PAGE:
In the month of November, 520 people died of COVID-19 in Ontario, Canada.
One of them was my Tia Delia.
This is not a story about her passing. This is a story about her living. About the ways she lived, and will always, in me.
Keele and Eglinton
My father immigrated from Ecuador in 1969. He said goodbye to nine siblings, a widowed mother, and dozens of other family members in search of new opportunities in Canada. With him he brought a few words of English, a couple of hundred dollars in savings, a deep well of courage, and the suitcase in his hands.
Seven years later, my tia (aunt) was our only family member to ever follow. They both ended up settled in Toronto but only my dad went on to have children.
My Tia Delia’s presence is a constant fixture of my childhood memories.
There she is giving me and my brothers candies that she brought us back from a trip home to Ecuador. That’s her teaching us how to play card games like roba montón and quinze in Spanish. I can close my eyes and see her waving goodbye to me from the big picture window at the end of the hallway in her five story walk up apartment building at Keele and Eglinton like it was yesterday. I never wanted to leave. She made it easier with this goodbye ritual.
My tia was a huge part of my connection to my Ecuadorian culture. She is the reason I know how to make Pristiños and tortillas de papa, traditional Ecuadorian foods. Up until the pandemic lockdown when I was cut off from visiting her in her long-term care home she was the only person I still spoke to in (my broken) Spanish.
Of course, my dad also plays a major role in my cultural connection. However, my tia held onto language and traditions in ways he couldn’t as a dad to three Canadian-born children and husband to my Canadian-born mom.
Of all the Ecuadorian traditions I’m familiar with, el Año Viejo is one of my favourites. It involves the ritual of burning the “Old Year” at midnight on New Year’s Eve. In the days leading up to it, the streets of many Ecuadorian cities and towns are filled with small and large Año Viejos (“Old Year” dolls) made of papier-mâché and other materials.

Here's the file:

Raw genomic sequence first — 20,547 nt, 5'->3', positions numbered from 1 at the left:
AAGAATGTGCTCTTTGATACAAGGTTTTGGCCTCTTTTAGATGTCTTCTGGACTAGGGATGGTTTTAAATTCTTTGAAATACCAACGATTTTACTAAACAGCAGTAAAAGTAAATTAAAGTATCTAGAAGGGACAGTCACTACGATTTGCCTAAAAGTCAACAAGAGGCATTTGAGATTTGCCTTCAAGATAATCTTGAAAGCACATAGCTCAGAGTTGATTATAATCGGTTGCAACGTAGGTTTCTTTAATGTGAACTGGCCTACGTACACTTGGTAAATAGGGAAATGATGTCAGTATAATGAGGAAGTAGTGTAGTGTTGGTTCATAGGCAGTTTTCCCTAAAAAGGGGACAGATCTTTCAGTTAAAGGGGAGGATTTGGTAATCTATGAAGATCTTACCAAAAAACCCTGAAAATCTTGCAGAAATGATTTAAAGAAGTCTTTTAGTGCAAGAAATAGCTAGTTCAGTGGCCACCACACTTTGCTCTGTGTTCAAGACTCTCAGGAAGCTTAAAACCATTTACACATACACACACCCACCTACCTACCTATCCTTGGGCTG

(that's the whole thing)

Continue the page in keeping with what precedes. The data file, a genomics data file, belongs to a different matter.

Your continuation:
My family and I have never burned an Año Viejo here in Canada but I’ve taken part twice while visiting family in Ecuador. Those memories are woven with great care into the fabric of my identity as an Ecuadorian. The burning of the old to release and let go. The creation of space into which to invite hope and renewal.
We need ritual. It connects us to our people, and to ourselves.
There is such a thing as bad ritual, of course. When it’s forced, or forces you to give up a part of who you are, it can be negative.
At its best, though, ritual holds us in our goodbyes and ushers us into joy as we stand in the doorways of new beginnings.
To help stop the spread of COVID-19, millions of people around the world have agreed to miss out on important traditions and rituals in 2020.
I deeply appreciate these cancelations. As someone who has worked for fifteen years in the health sector, as someone who has sobbed uncontrollably at not having been able to be present with my tia in her passing, and as someone who understands deeply just how important ritual is to us as humans: you have my deep thanks.
As a grieving niece who has not been able to gather with my family to honour my tia’s passing: you also have my worry. These cancelations save lives; and, we need ritual.
I find hope in the creativity of those trying to embrace the pandemic as an invitation to reimagine tradition and ritual. Those who ask themselves, “how might we find new ways to collectively (but distantly) release and renew?”
I’ve witnessed Passover dinners shared over video instead of a communal table. I’ve learned of in-person workplace holiday traditions replaced by decorating-at-a-distance contests with employers sending team members personal gingerbread making kits. I was delighted to receive an invite to my first ever online New Year’s Eve celebration this week.
How have you and your communities embraced creativity in your call to tradition and ritual?
Inspired by the ritual of Año Viejo, New Year’s as a time of release and renewal is deeply important to me. This year, the call to mark it, to create rituals that will help me to make ashes of my grief and draw me closer to my roots, is stronger than ever.
One of the ways I plan to bring creativity to this call is by hosting this workshop on January 2nd. If virtual gathering is available to you I’d love for you to join me so we can reflect and renew together.